The author of the Letter to the Hebrews wrote to the 1st Century Christians, “Obey those who rule over you…” (Hebrews 13:17). These words were written by a believer at a time when he apparently could not imagine Christian leadership misleading or abusing fellow Christians. Almost 2000 years later Christians have learned through painful experience that leadership sometimes fails, sometimes sins, sometimes abuses its power. In an age when leadership of every kind is looked at with far less trust, the unflinching and unapologetic attitude of the Letter to the Hebrews stands as a challenge to those who are jaded by skepticism toward leadership. (In the 2008 Gallup Honesty and Integrity Poll only 56% of Americans ranked church leaders as being of high integrity).
Obedience in America is often coupled with the adjective “blind” and is most often considered the lot of enslaved people. Think about the Star Wars movies – the federation has a presidency with some implication of free elections while the evil empire is ruled by a despotic emperor who crushes dissent with storm troopers.
On the other side of this, we Christians can see that one of the traits of the Messiah is that though He was God, He learned obedience to His Father.
“Have this mind among yourselves, which is yours in Christ Jesus, who, though he was in the form of God … emptied himself, taking the form of a servant, being born in the likeness of men. And being found in human form he humbled himself and became obedient unto death, even death on a cross. Therefore God has highly exalted him and bestowed on him the name which is above every name…” (Philippians 2:5-9 RSV)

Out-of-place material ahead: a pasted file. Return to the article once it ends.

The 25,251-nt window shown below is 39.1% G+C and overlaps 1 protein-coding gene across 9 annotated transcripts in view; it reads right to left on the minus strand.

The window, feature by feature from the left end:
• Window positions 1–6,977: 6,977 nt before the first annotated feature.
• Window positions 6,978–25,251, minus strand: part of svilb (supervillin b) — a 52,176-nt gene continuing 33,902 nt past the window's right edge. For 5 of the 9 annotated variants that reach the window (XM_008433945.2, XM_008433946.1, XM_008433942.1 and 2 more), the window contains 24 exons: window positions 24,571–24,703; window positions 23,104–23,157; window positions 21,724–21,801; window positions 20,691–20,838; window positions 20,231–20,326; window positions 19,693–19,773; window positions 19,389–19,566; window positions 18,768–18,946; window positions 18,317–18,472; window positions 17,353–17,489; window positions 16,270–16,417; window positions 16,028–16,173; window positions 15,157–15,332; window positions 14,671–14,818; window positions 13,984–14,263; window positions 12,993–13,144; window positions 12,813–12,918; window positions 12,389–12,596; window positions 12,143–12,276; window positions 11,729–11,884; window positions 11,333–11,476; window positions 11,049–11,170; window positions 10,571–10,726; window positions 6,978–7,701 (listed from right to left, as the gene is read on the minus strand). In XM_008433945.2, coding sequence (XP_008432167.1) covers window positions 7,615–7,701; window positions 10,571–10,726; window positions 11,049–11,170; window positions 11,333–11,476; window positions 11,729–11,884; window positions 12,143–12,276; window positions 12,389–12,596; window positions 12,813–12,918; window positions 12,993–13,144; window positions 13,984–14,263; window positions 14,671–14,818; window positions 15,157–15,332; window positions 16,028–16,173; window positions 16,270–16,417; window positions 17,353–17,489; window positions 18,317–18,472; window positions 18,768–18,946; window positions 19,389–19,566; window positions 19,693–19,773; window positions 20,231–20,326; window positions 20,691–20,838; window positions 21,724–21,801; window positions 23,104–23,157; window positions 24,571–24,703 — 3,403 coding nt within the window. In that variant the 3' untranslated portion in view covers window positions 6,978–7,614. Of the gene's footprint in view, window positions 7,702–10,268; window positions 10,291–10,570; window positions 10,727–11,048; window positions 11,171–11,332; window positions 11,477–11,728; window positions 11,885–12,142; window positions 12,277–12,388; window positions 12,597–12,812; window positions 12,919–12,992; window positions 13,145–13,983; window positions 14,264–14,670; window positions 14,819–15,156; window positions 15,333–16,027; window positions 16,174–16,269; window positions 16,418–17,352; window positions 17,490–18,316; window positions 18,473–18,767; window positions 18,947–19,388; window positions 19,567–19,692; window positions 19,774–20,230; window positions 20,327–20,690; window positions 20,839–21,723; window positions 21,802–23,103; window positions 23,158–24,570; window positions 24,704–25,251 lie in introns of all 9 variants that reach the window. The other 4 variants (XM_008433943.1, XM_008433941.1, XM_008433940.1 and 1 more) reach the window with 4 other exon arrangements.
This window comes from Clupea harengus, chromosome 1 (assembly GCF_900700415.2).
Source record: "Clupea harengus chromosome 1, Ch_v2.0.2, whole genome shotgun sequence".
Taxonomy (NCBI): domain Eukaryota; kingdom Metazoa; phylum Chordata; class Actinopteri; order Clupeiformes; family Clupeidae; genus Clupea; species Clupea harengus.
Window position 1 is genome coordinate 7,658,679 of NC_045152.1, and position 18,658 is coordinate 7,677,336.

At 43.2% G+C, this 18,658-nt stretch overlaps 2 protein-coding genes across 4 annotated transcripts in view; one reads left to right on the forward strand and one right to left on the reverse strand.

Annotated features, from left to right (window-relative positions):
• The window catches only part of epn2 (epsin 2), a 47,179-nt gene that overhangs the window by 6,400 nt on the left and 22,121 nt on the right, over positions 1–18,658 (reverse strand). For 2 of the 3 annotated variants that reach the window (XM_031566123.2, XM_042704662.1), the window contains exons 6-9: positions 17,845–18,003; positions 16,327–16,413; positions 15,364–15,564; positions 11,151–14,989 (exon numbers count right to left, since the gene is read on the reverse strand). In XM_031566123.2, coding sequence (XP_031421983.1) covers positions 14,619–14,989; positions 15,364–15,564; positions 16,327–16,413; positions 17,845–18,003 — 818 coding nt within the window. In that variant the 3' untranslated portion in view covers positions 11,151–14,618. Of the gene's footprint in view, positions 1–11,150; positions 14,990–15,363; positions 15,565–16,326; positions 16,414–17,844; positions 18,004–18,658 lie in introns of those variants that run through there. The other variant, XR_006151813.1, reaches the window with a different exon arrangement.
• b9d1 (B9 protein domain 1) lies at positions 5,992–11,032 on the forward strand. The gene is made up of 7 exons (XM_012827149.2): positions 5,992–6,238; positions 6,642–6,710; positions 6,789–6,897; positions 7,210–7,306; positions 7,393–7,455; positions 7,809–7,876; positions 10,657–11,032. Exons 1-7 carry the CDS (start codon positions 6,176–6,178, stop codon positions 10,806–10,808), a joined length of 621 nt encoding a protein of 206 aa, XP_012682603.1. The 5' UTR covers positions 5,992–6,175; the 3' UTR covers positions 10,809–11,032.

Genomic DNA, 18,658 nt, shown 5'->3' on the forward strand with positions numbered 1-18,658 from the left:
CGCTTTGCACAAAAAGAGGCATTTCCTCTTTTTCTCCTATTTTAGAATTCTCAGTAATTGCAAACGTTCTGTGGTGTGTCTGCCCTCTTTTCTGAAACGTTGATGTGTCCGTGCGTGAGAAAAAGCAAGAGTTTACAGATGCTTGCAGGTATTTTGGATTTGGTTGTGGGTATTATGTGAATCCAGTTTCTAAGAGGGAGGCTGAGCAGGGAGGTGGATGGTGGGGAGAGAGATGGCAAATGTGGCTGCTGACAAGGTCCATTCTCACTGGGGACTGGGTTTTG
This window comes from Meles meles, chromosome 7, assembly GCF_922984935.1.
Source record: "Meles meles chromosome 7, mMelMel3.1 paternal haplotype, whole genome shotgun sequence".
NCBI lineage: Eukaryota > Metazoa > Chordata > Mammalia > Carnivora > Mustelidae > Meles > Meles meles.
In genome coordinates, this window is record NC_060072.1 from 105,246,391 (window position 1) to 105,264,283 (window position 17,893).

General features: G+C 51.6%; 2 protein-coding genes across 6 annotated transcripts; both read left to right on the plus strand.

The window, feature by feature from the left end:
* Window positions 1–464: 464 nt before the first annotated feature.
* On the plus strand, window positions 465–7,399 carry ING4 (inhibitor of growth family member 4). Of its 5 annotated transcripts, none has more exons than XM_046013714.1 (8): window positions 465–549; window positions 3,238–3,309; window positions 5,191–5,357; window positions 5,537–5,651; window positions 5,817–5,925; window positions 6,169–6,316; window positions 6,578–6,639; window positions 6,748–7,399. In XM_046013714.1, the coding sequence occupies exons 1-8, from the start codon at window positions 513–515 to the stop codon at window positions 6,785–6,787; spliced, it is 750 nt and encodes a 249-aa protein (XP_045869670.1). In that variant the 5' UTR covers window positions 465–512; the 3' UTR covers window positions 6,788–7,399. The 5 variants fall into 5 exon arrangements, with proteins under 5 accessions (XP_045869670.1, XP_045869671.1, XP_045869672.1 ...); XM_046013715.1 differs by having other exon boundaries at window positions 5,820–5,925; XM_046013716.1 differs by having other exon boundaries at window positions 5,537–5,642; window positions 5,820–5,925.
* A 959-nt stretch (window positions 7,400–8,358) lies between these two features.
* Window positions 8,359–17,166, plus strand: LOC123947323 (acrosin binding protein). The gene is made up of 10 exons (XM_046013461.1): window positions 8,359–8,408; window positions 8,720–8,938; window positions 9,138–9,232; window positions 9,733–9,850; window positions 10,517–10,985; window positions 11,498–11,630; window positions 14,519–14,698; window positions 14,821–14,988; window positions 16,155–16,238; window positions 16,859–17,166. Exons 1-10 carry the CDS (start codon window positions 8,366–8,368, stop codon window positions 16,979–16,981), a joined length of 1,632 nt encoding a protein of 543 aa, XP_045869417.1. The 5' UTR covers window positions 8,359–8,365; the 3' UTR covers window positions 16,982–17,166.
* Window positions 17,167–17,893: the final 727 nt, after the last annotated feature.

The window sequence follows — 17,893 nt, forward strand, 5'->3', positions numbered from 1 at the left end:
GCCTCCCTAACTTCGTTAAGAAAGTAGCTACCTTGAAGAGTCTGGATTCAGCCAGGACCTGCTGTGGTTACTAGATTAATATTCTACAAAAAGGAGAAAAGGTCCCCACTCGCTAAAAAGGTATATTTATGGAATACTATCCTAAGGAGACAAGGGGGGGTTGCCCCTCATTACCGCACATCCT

In this, He showed us that obedience can be part of love and of salvation. We don’t have to be blindly obedient to authority, but in love we can freely submit ourselves to authority in order to accomplish salvation for the world and to build up the household of God. The practices of asceticism – fasting and self-denial – is connected to our freely choosing to deny ourselves in order to take up our crosses and follow Christ.
Admittedly, St. Paul wrote those words in a culture which valued obedience a lot more than American culture does. Nevertheless, if we are to be Christian, Christ-like, disciples of Christ, there is a need for us to learn some form of obedience. Fasting is one way that we can learn this. Submitting ourselves to a discipline is a way to become a disciple.
“Obey!” for many Americans is a command for a dog, perhaps a child, but not for an adult. Theologian Olivier Clement defined Christian obedience in this way: “Obedience sets freedom free by crucifying the love of self”. Obedience has to do with discerning God’s will, something we cannot do if we are pre-occupied with asserting our own.
Jack Sparks in his adaptation of the spiritual classic, VICTORY IN THE UNSEEN WARFARE, writes this about the will of God:
“For whatever affliction comes upon them, they refuse to bend their necks to the yoke of God’s will and to trust in His secret and righteous judgments. They do not want to follow the example of our Lord Jesus Christ, Son of God, who humbled Himself and suffered for our sakes…We must renounce all will of our own and learn perfect obedience to the will of God…You must sacrifice everything to God and do only His will. You will meet within yourself a multitude of desires, all clamoring for satisfaction, whether or not it agrees with the will of God…Therefore, to reach our chosen aim, we must first curb our own desires, submitting them to the will of God.”
Fasting, self-denial, abstinence all have to do with learning how to freely submit our desires to the will of God.
In Hebrews we are told to “obey those who rule over you,” referring to allegiance to legitimate Church authority. In Romans 6:16, we are reminded of another side of obedience:
Do you not know that if you yield yourselves to any one as obedient slaves, you are slaves of the one whom you obey, either of sin, which leads to death, or of obedience, which leads to righteousness?
Here St. Paul asks us to think about whom we obey for whomever that is, we become enslaved to them. We can become enslaved to sin or to righteousness, to God or to the ego, to evil or to the self, to peer pressure or to our passions, to wealth and pleasure or to goodness and love. Obedience in and of itself is not always a virtue: we must discern to whom we choose to become servants and whom we are to obey.